Hannah Stodel was born without a lower right arm but she hasn’t let that prevent her from becoming one of the UK’s most ambitious and renowned Paralympian Sailers. We had the absolute pleasure of speaking with Hannah in an emotional interview about her experiences of prejudice and bullying, about her career and the coping mechanisms that she employed when trying to overcome bullying throughout childhood.
Ditch the Label: Hi Hannah, thank you so much for agreeing to speak with us! We love your story and are really excited to have you on board.
Hannah Stodel: No worries, thank you for asking me. The more I read, the more impressed I have been by Ditch the Label. I love the concept and I just wish that there was something like this when I was younger. Ditch the Label really highlights how ridiculous prejudice is and shows that it is time to just move on.
Ditch the Label: Thank you Hannah. We love your story and know that it will inspire so many of our supporters, especially those with a disability. You have come a very long way and it just shows that with enough energy anything can happen. Has everything always been so easy though? Were you ever bullied in school or treated unfairly?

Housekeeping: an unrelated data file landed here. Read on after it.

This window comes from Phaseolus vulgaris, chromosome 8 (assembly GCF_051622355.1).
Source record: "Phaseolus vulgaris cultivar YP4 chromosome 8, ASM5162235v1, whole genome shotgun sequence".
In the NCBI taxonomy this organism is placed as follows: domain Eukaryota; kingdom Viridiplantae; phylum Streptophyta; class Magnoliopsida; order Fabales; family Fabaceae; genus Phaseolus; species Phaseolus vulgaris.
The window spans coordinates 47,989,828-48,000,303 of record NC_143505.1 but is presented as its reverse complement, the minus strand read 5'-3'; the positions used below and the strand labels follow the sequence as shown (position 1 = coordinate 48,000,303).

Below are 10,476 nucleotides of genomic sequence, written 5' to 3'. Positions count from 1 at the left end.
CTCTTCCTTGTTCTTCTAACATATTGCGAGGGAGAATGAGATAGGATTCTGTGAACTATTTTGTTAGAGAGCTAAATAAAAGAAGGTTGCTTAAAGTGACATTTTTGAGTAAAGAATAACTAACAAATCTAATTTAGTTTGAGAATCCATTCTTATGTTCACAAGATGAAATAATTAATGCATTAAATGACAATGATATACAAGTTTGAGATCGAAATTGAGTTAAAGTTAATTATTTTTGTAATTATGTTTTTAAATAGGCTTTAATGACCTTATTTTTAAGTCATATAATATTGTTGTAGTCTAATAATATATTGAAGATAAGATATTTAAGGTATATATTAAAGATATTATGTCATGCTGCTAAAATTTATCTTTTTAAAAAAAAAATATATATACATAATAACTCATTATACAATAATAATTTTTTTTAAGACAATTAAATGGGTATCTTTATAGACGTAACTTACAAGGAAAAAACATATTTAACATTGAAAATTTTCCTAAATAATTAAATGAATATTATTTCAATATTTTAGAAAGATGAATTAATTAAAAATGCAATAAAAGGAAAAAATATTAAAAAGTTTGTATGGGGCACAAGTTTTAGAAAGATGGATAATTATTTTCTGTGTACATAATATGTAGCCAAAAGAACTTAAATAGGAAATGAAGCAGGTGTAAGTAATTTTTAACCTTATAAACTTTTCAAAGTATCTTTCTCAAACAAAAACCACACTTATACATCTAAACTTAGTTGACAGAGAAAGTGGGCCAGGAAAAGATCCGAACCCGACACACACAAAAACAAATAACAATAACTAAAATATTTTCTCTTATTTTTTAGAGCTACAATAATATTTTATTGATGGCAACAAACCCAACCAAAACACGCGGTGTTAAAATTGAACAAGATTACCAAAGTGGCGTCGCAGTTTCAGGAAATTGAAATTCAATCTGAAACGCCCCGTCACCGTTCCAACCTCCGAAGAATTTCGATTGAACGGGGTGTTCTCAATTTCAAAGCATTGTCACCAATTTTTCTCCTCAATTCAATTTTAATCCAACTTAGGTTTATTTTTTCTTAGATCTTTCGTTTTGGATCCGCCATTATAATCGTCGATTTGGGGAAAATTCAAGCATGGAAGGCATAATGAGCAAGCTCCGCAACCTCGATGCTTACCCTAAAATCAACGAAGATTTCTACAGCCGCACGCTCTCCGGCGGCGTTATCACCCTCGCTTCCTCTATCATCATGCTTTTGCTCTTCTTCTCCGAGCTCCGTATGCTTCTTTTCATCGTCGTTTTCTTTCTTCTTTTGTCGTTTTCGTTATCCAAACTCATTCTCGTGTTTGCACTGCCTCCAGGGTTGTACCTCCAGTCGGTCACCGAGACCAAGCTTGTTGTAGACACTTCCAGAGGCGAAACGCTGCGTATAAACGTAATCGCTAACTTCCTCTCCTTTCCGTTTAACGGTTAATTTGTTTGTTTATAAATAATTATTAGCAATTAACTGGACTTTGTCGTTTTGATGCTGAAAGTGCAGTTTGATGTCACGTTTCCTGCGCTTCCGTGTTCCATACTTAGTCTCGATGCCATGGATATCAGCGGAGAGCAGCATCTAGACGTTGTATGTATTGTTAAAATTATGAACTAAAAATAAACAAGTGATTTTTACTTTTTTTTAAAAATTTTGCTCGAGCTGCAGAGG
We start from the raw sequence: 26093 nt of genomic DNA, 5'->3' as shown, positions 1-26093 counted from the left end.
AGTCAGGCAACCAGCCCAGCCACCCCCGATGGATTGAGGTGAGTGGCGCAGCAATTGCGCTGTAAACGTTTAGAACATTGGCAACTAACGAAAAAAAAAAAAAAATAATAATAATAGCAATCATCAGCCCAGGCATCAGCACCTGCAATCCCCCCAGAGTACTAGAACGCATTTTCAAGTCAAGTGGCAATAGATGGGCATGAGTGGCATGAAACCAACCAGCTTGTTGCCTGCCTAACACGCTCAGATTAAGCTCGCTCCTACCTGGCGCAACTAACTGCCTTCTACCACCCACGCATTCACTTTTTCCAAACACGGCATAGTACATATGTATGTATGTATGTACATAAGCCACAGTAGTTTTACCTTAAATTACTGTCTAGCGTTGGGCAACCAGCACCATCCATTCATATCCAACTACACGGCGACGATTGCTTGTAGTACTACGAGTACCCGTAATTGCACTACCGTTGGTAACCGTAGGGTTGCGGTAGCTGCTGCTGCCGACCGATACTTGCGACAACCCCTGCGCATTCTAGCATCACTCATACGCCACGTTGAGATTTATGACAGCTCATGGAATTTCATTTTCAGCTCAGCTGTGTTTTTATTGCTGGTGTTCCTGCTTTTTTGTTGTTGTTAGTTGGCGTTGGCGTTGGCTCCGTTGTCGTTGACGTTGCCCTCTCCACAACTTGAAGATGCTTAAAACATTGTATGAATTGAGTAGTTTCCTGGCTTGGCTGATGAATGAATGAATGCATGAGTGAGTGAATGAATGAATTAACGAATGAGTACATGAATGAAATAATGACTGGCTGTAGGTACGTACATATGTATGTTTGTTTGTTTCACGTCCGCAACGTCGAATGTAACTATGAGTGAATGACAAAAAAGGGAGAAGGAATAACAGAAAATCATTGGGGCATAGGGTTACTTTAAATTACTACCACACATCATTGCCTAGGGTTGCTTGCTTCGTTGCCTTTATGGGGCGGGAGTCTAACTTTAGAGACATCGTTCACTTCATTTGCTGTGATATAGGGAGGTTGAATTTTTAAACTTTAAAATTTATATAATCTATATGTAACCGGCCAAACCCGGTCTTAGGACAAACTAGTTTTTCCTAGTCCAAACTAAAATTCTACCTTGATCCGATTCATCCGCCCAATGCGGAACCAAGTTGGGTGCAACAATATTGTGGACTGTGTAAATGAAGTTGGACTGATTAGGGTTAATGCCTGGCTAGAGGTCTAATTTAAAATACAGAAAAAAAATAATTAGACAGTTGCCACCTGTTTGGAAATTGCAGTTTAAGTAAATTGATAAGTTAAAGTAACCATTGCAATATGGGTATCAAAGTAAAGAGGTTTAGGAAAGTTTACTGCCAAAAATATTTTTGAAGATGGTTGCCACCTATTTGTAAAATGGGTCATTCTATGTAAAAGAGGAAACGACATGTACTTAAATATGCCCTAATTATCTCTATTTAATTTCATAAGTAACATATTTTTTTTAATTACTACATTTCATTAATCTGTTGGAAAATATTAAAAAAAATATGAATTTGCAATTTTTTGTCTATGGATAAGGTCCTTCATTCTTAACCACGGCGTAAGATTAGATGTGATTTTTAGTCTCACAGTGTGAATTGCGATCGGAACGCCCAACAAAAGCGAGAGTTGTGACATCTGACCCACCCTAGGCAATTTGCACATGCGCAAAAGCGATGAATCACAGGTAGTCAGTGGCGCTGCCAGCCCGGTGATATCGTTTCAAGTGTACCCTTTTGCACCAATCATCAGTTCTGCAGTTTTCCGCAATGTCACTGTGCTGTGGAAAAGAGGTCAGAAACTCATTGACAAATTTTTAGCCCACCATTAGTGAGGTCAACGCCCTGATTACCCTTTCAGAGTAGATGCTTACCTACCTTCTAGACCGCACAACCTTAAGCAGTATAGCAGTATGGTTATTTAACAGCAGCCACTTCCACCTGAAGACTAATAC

Hannah Stodel: Yes, I was bullied quite a bit, not just for my disability but also for my sailing too. It seems very strange but people were always offended by my sailing and they could never really understand why I was taking time away from school. People felt that I was getting preferential treatment and I was labelled as the kid that was “special” and “weird”. People would tell me that I was a teachers pet, having “special lessons”.
I was born without a lower right arm and so I was an easy target at school. One guy in particular took great offence and I remember a time when he made posters of me labelling me as the “evil person with 1 arm” and had drawn a picture of me and put them up all around the school. I remember feeling so embarrassed and thinking that it represented how everybody else perceived me, it was awful.
Ditch the Label: How about within the sailing community, did you ever experience any prejudice or bullying there?
Hannah Stodel: Well I always saw disabled sailing as being a weaker option. I believed that if I could sail then it was important for me to compete with everybody else, regardless of my disability. When I was younger, I qualified for the predominantly able-bodied National Youth Squad and I remember having a meeting with my Performance Manager and he told me that I wasn’t cut out for it and should play table tennis because of my arm.